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Howard Dion
Sales Process Consultant
Bensalem, Pennsylvania
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Are You a Doer Seller?

A Doer Seller is an individual within any vertical market in any size company who is expected to deliver a quality product or service and is also expected to deliver the revenue dollars associated with sales quota.
Written Jan 02, 2012, read 3670 times since then.
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You start a business and must sell your services and then deliver those services after you make the sale. That is the role of a Doer Seller.  You work for a company and are expected to design and/or deliver a product or service and, at the same time, are expected to bring in new clients and continue to grow sales revenue from existing clients.  That is the role of a Doer Seller.

The Doer Seller role has no boundaries. The role crosses different vertical markets and is not distinct to only a certain size company. Employees in any size company who are asked to serve both roles are Doer Sellers. A person’s formal job title is not a key indicator of the Doer Seller role. The role thrives in the background, below the surface, and is an engine that sustains and drives ongoing revenue streams.

There are some really tough challenges associated with being successful at serving two masters, your primary job function and your secondary job function. What makes the role of a Doer Seller even more difficult is when priorities shift back and forth; when senior management applies pressure on the employee to focus on sales when sales is the secondary job function.  I identified a list of seven major challenges but will not list them all in this article because of space limitations. 

To make this article more meaningful however, I decided to discuss one challenge that is easy to overcome; using a common sales language. In the world of information technology, a common language is used to standardize how different applications talk to each other so they can communicate more efficiently and more effectively. In business, a common language is a cultural system used to standardize how employees with different backgrounds and different job functions can communicate more efficiently and more effectively.  Below are four terms that reflect a common sales language.

  1. Satisfy Demand: Satisfying Demand occurs when a buyer continues to purchase a product and/or service from the seller as the preferred vendor. At first glance, you would think that satisfying demand is a simple process that requires little effort. In fact, renewals do take a certain amount of work from the delivery team in making sure the client continues to be “satisfied” with what is being delivered.
  2. Service Demand: Servicing Demand occurs when the buyer is looking for a solution to a problem, has no relationship with an incumbent, and encourages many vendors to bid on the business; or when the buyer is looking for a solution to a problem, has a working relationship with an incumbent, but decides to replace the incumbent because they are dissatisfied; or when the buyer is looking for a solution to a problem, is forced by a mandate to get competitive bids, and may want to leverage the bids to get a lower price. Servicing Demand clearly means the buyer knows what he or she is looking to buy and there is always competition. This is an area where the majority of Doer Sellers and professional salespeople spend most of their time. Servicing Demand is also the primary driver of complex sales opportunities where strategic selling strategy and tactics become critical.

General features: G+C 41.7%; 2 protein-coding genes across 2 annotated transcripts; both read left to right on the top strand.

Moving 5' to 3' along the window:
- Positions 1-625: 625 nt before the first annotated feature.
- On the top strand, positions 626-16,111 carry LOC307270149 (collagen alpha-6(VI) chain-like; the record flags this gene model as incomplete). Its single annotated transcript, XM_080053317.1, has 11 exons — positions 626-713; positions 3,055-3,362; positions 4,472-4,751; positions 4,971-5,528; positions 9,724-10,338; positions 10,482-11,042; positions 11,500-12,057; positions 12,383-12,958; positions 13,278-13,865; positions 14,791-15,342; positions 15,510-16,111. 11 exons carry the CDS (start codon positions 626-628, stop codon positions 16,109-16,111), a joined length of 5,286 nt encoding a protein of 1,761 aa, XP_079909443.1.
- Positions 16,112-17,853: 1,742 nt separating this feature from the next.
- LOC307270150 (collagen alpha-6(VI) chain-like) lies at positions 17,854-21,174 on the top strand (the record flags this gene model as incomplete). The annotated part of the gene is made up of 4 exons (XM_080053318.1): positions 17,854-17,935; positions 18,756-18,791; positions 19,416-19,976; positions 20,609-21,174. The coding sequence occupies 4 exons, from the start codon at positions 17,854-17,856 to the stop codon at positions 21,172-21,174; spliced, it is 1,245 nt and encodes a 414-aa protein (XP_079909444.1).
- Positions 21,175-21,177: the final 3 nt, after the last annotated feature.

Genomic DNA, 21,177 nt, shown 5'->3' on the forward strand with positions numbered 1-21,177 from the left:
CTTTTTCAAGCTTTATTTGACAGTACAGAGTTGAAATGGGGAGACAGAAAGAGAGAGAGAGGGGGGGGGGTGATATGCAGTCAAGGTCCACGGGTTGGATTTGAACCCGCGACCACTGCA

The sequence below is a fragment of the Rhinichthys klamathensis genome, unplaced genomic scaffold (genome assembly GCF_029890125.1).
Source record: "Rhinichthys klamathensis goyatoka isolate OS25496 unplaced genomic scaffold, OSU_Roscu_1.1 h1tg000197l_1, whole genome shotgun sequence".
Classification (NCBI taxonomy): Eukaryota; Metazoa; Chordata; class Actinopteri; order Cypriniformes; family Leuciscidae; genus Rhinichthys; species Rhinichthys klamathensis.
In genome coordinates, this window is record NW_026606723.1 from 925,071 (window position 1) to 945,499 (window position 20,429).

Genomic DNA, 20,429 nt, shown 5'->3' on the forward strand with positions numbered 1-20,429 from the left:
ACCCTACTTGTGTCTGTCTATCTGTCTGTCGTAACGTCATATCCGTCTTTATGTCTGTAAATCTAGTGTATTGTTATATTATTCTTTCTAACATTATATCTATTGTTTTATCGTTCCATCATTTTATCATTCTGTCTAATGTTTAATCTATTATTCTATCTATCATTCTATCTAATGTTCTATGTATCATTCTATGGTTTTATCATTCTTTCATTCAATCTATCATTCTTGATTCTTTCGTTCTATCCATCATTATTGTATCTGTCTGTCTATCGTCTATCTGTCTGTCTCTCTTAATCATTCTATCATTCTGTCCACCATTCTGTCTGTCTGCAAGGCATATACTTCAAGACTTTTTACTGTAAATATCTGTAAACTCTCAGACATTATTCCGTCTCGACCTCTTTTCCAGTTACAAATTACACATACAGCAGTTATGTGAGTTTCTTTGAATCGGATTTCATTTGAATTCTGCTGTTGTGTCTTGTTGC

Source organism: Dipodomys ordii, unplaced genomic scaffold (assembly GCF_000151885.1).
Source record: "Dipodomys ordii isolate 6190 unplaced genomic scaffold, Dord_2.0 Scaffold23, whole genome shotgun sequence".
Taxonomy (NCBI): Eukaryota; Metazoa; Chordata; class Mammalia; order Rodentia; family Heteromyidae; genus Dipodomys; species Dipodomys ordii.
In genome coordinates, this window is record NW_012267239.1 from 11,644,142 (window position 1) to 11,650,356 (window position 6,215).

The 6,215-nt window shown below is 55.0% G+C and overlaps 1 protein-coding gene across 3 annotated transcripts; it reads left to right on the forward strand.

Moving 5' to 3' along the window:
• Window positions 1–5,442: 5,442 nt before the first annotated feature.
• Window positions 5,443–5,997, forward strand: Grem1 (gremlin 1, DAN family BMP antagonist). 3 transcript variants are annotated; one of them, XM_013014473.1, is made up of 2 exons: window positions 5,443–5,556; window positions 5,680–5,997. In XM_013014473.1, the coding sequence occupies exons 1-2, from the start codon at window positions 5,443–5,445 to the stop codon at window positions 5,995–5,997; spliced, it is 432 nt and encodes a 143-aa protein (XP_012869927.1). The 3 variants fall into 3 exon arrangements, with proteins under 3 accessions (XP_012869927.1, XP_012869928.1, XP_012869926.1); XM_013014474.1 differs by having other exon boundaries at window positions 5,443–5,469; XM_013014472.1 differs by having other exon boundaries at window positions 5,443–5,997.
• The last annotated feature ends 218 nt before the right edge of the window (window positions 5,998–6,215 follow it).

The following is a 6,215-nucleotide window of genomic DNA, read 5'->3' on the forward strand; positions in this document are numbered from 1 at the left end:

3. Create Demand: Creating Demand for your product or service is about opening doors. It is the essence of new business development and encompasses three important skill sets: (a) Being able to engage a buyer in solving an existing problem that remained unresolved over a period of months or years, (b) Being able to identify a need the buyer didn’t realize they had and being able to engage the buyer in co-developing a solution, and (c) Being able to uncover the buyer’s pain and being able demonstrate how you can relieve, reduce, or eliminate the pain using your company’s offerings.  Sounds like something every Doer Seller and every professional salesperson should be able to master with some training, and perhaps some time and experience. In reality, Creating Demand is the single most challenging task in the process of new business development.
  4. Defend & Farm: Here is a simple definition of “Defend & Farm”: when the account manager, or account management team, defends the account from competitive encroachment and continues to expand their reach within the account to grow profitable revenue streams in other business units and geographic locations, and when the account manager, or account management team, is able to generate revenue from other products and services not previously delivered within the account.

There are of course solutions to all the challenges.  You can hire a sales consultant that specializes in working with Doer Sellers, you can read a book, and you can enroll in a sales training program from a reputable company.  All of these solutions work to varying degrees depending on the attitude of the individual capitalizing on the solution.

If you are a Doer Seller, or a person that manages a Doer Seller, I encourage you to think about your challenges. To start, use the definitions above and establish your own performance improvement goals for 2012. Do it in writing and share your thinking with those that can have the most impact on your success.  Thank you for your time.  

Learn more about the author, Howard Dion.

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